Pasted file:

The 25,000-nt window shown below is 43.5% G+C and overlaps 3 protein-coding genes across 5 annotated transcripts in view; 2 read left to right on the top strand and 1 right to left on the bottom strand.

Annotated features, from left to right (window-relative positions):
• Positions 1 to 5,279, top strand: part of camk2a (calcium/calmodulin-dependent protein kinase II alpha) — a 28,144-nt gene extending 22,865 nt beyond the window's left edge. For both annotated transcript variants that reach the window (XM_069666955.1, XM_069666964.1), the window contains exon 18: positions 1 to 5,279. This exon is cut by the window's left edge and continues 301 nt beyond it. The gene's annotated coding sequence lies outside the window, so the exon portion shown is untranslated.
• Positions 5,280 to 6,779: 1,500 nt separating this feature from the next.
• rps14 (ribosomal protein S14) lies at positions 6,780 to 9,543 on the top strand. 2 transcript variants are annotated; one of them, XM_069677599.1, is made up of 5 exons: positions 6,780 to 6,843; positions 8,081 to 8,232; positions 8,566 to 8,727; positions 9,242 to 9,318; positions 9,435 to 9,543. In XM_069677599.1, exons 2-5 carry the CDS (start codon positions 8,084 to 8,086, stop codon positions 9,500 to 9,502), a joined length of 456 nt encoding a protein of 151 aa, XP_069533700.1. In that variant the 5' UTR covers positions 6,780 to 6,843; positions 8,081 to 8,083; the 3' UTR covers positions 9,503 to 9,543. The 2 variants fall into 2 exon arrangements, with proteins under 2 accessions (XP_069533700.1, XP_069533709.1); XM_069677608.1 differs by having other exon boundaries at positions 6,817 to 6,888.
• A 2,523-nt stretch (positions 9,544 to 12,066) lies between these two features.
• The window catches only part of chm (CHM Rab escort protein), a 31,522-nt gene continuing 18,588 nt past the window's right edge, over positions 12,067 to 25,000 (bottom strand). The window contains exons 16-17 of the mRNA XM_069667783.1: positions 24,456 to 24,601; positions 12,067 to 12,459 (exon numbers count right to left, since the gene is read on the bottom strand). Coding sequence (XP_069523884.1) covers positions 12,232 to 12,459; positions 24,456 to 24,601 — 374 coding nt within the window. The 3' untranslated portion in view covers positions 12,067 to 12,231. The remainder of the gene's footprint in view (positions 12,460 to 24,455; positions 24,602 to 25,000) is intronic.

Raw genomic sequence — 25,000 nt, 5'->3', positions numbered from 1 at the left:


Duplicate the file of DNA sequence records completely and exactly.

The 25,000-nt window shown below is 43.5% G+C and overlaps 3 protein-coding genes across 5 annotated transcripts in view; 2 read left to right on the top strand and 1 right to left on the bottom strand.

Annotated features, from left to right (window-relative positions):
• Positions 1 to 5,279, top strand: part of camk2a (calcium/calmodulin-dependent protein kinase II alpha) — a 28,144-nt gene extending 22,865 nt beyond the window's left edge. For both annotated transcript variants that reach the window (XM_069666955.1, XM_069666964.1), the window contains exon 18: positions 1 to 5,279. This exon is cut by the window's left edge and continues 301 nt beyond it. The gene's annotated coding sequence lies outside the window, so the exon portion shown is untranslated.
• Positions 5,280 to 6,779: 1,500 nt separating this feature from the next.
• rps14 (ribosomal protein S14) lies at positions 6,780 to 9,543 on the top strand. 2 transcript variants are annotated; one of them, XM_069677599.1, is made up of 5 exons: positions 6,780 to 6,843; positions 8,081 to 8,232; positions 8,566 to 8,727; positions 9,242 to 9,318; positions 9,435 to 9,543. In XM_069677599.1, exons 2-5 carry the CDS (start codon positions 8,084 to 8,086, stop codon positions 9,500 to 9,502), a joined length of 456 nt encoding a protein of 151 aa, XP_069533700.1. In that variant the 5' UTR covers positions 6,780 to 6,843; positions 8,081 to 8,083; the 3' UTR covers positions 9,503 to 9,543. The 2 variants fall into 2 exon arrangements, with proteins under 2 accessions (XP_069533700.1, XP_069533709.1); XM_069677608.1 differs by having other exon boundaries at positions 6,817 to 6,888.
• A 2,523-nt stretch (positions 9,544 to 12,066) lies between these two features.
• The window catches only part of chm (CHM Rab escort protein), a 31,522-nt gene continuing 18,588 nt past the window's right edge, over positions 12,067 to 25,000 (bottom strand). The window contains exons 16-17 of the mRNA XM_069667783.1: positions 24,456 to 24,601; positions 12,067 to 12,459 (exon numbers count right to left, since the gene is read on the bottom strand). Coding sequence (XP_069523884.1) covers positions 12,232 to 12,459; positions 24,456 to 24,601 — 374 coding nt within the window. The 3' untranslated portion in view covers positions 12,067 to 12,231. The remainder of the gene's footprint in view (positions 12,460 to 24,455; positions 24,602 to 25,000) is intronic.

Raw genomic sequence — 25,000 nt, 5'->3', positions numbered from 1 at the left: